Prosecutor Drops Pre-Trial Investigation of Anti-Semitism Yet Again

Prosecutor Drops Pre-Trial Investigation of Anti-Semitism Yet Again

This time the Vilnius district attorney’s office reported they dropped an investigation into an article containing anti-Semitism and sowing ethnic discord on the internet page of the weekly newspaper Laisvas Laikraštis. The pre-trial investigation was begun at the request of Lithuanian Jewish Community chairwoman Faina Kukliansky.

“I can’t even count anymore how many times both the Community and I have sent these requests in. Dozens. So far all investigations have been halted because investigators never seem to find any evidence of a crime,” Kukliansky commented.

She said the Community will continue to publicize each and every complaint and each and every rejection, even if the spreaders of hate receive extra publicity for their articles and comments because of it.

This time the article at issue was called “Debates of 2009: Let’s Pay as Much as They Ask and They’ll Leave Us Alone!” at the URL The article featured a large collage computer graphic of Fainia Kukliansky and others demanding not only money, but justice in dollar amounts, and claimed payments by the Lithuanian state to Holocaust survivors and Jews would never be sufficient.

The prosecutor’s office was unable to determine even the identity of the author of the article. Laisvas Laikraštis ran the text with the byline Raimondas Navickas, which they said was copied from facebook. They said they didn’t have any contact information for the author.

A press release from the prosecutor said they asked the Inspectorate of Journalistic Ethics to provide their assessment of the publication, who said the text didn’t contain ethnic slurs, didn’t sow discord and didn’t incite discrimination against a group of people based on their ethnicity. The inspectorate also said the text contained the views of the author on specific social phenomena, to wit, the activities of the Government of the Republic of Lithuania in paying compensation for former Jewish communal property, and also the views of part of society regarding relations between the Republic of Lithuania and the Jews on this issue.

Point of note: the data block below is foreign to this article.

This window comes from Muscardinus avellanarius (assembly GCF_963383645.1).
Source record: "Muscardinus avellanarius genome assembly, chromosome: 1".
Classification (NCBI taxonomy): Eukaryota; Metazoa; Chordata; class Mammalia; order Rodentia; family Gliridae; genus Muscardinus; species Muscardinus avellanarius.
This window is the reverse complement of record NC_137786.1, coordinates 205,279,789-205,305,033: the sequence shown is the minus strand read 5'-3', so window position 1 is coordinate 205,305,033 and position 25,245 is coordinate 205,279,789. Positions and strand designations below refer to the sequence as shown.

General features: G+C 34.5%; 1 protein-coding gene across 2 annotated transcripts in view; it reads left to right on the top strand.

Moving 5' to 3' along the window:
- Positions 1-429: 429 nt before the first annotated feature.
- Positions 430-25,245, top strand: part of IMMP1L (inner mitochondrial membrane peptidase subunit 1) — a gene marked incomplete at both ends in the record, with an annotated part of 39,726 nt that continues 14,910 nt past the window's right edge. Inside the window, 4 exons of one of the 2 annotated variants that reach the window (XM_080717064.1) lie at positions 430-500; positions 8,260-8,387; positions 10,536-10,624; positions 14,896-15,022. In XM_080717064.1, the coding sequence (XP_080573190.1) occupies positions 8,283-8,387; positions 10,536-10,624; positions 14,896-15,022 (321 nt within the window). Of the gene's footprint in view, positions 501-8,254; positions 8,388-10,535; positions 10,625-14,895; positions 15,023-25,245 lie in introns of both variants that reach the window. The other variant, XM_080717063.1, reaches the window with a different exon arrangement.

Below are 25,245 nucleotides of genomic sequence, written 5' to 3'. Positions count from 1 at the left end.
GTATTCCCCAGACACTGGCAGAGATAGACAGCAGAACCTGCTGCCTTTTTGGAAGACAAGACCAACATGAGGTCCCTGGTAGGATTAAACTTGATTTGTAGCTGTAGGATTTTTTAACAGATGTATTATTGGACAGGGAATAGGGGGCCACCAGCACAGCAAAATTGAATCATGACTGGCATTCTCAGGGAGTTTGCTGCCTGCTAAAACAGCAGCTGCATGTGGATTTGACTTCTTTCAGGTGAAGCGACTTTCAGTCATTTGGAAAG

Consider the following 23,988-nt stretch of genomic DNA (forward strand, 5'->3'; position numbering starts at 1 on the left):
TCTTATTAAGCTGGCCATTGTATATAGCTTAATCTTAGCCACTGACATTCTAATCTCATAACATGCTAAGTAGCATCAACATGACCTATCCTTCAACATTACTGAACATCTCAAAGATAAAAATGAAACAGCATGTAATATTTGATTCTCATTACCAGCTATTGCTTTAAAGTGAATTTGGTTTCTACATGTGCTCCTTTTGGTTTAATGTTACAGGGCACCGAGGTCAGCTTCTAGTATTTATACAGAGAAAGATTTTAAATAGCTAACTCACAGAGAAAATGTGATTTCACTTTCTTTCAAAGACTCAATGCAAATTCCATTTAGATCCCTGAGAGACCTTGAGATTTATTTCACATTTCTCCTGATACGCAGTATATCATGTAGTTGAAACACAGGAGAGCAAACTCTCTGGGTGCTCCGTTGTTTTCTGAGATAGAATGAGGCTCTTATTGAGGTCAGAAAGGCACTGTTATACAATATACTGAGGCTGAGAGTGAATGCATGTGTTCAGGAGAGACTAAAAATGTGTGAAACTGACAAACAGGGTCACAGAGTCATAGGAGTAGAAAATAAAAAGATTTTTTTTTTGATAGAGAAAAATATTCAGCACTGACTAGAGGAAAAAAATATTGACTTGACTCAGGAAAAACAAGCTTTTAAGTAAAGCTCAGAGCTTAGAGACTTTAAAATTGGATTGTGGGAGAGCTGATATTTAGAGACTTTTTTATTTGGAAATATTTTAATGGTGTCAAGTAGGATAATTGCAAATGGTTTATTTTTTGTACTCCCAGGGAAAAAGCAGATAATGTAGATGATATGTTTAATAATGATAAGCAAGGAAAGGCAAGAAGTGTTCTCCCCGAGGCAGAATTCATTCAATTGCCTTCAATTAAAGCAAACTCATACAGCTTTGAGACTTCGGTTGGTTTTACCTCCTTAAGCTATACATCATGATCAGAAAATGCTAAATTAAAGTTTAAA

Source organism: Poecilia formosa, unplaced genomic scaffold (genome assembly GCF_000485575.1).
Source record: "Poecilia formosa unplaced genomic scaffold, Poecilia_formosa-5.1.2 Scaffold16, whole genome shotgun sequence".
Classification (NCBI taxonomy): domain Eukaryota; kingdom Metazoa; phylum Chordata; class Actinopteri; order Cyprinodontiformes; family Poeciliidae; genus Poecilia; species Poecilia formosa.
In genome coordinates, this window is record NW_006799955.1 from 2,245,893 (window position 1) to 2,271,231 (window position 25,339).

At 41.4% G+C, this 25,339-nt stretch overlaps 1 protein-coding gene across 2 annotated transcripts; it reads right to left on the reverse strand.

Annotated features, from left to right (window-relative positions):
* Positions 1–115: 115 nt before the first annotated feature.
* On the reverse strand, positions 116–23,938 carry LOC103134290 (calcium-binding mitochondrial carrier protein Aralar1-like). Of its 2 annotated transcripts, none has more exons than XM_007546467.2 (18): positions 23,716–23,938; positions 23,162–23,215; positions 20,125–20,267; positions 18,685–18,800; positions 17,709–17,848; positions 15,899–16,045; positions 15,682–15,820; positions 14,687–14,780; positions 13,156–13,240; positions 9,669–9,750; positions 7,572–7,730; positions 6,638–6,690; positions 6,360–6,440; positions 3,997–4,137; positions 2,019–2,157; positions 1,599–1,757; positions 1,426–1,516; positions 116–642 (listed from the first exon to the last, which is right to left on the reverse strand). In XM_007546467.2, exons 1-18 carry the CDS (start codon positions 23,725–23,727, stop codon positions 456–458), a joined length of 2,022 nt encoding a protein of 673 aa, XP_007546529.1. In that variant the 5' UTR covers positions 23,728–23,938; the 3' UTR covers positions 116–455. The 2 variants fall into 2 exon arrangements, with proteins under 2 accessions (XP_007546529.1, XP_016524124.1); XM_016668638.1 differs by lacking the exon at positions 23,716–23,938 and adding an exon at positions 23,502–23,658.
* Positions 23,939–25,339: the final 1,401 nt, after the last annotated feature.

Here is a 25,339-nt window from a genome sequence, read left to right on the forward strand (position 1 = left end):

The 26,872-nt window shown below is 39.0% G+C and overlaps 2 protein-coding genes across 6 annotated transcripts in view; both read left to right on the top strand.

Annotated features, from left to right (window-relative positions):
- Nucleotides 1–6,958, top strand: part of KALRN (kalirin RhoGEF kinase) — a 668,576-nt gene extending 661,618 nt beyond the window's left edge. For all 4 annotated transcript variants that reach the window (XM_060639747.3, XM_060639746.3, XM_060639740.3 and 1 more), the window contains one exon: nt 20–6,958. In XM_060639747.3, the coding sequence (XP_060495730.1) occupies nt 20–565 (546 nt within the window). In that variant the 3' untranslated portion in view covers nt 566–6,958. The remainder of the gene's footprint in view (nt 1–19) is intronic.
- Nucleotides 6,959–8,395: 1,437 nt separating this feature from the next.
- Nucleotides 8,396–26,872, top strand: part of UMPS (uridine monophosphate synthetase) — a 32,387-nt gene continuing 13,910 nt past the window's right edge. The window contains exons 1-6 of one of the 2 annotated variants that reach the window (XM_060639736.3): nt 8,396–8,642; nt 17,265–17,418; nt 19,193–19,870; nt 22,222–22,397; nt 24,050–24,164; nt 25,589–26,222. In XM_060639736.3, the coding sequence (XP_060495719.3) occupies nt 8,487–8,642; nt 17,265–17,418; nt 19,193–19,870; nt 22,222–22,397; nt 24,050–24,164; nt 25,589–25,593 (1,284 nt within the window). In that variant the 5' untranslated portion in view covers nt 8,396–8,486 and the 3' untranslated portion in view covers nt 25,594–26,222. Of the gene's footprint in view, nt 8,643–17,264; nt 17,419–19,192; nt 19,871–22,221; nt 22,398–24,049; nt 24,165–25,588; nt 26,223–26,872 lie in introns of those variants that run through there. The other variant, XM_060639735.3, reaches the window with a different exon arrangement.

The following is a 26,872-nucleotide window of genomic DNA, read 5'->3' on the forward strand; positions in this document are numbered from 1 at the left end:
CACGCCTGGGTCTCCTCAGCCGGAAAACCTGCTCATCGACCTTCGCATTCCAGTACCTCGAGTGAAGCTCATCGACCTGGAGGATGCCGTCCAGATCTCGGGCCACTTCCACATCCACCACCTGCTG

The finding of the Inspectorate of Journalist Ethics was signed by Laimutis Laužikas.

The rejection letter from the office of the prosecutor said “it was not determined this author through some specific words made fun of, debased, incited hatred or incited discrimination against a group of people based on their ethnicity. An expert (specialist) who investigated the article noted in his conclusion that although the text did contain rather controversial views on Lithuanian historical, political and social phenomena, it did not contain clear calls for what could be considered successful inciting acts of communication at all.”

The journalistic ethics investigator apparently didn’t see the collage computer graphic with the words under chairwoman Faina Kukliansky which read: “We don’t want property, only justice, preferably in cash.”

“Although the article upon which, it seems, this picture was based, didn’t claim Faina Kukliansky had said this exact phrase, it is believed there is no basis for assessing this as the spreading of deceptive information which might degrade, debase or limit confidence in her,” the district attorney found.

“I see now that all anti-Semitic statements and spreading of ethnic discord can be covered by the phrases ‘author’s views’ and ‘sarcasm,'” Kukliansky commented.

She added this decision by the prosecutor would be reported to a special working group set up by the Lithuanian interior minister for countering hate crimes and hate speech in Lithuania. Kukliansky is a member of this working group.

“It will be interesting to hear the opinions of the representatives of other institutes,” she added.